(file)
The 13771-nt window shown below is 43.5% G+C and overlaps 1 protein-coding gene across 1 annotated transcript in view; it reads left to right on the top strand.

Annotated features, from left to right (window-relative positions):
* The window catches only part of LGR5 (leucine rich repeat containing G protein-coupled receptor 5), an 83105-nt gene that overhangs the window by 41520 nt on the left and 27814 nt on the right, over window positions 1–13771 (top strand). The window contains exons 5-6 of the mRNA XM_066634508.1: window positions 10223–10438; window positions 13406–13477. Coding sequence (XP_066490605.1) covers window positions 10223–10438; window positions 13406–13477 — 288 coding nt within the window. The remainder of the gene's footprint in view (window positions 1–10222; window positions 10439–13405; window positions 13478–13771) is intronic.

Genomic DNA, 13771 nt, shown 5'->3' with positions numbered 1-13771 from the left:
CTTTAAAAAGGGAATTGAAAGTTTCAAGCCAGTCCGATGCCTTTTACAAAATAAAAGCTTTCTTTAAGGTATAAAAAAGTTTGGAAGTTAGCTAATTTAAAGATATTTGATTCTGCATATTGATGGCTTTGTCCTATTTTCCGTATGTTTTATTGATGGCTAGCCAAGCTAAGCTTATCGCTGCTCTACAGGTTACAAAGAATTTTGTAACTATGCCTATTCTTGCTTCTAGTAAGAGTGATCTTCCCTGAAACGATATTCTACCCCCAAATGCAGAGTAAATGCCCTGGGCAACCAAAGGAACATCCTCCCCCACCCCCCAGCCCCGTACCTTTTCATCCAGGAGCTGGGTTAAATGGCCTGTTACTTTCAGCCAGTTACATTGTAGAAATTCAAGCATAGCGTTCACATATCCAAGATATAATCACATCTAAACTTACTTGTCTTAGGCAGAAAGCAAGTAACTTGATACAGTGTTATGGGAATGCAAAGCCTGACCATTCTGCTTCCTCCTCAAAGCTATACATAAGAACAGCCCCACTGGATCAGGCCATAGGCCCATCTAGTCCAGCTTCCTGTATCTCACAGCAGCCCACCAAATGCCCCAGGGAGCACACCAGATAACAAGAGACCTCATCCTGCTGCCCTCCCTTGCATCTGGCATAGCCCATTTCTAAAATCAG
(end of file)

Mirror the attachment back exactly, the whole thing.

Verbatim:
The 13771-nt window shown below is 43.5% G+C and overlaps 1 protein-coding gene across 1 annotated transcript in view; it reads left to right on the top strand.

Annotated features, from left to right (window-relative positions):
* The window catches only part of LGR5 (leucine rich repeat containing G protein-coupled receptor 5), an 83105-nt gene that overhangs the window by 41520 nt on the left and 27814 nt on the right, over window positions 1–13771 (top strand). The window contains exons 5-6 of the mRNA XM_066634508.1: window positions 10223–10438; window positions 13406–13477. Coding sequence (XP_066490605.1) covers window positions 10223–10438; window positions 13406–13477 — 288 coding nt within the window. The remainder of the gene's footprint in view (window positions 1–10222; window positions 10439–13405; window positions 13478–13771) is intronic.

Genomic DNA, 13771 nt, shown 5'->3' with positions numbered 1-13771 from the left:
CTTTAAAAAGGGAATTGAAAGTTTCAAGCCAGTCCGATGCCTTTTACAAAATAAAAGCTTTCTTTAAGGTATAAAAAAGTTTGGAAGTTAGCTAATTTAAAGATATTTGATTCTGCATATTGATGGCTTTGTCCTATTTTCCGTATGTTTTATTGATGGCTAGCCAAGCTAAGCTTATCGCTGCTCTACAGGTTACAAAGAATTTTGTAACTATGCCTATTCTTGCTTCTAGTAAGAGTGATCTTCCCTGAAACGATATTCTACCCCCAAATGCAGAGTAAATGCCCTGGGCAACCAAAGGAACATCCTCCCCCACCCCCCAGCCCCGTACCTTTTCATCCAGGAGCTGGGTTAAATGGCCTGTTACTTTCAGCCAGTTACATTGTAGAAATTCAAGCATAGCGTTCACATATCCAAGATATAATCACATCTAAACTTACTTGTCTTAGGCAGAAAGCAAGTAACTTGATACAGTGTTATGGGAATGCAAAGCCTGACCATTCTGCTTCCTCCTCAAAGCTATACATAAGAACAGCCCCACTGGATCAGGCCATAGGCCCATCTAGTCCAGCTTCCTGTATCTCACAGCAGCCCACCAAATGCCCCAGGGAGCACACCAGATAACAAGAGACCTCATCCTGCTGCCCTCCCTTGCATCTGGCATAGCCCATTTCTAAAATCAG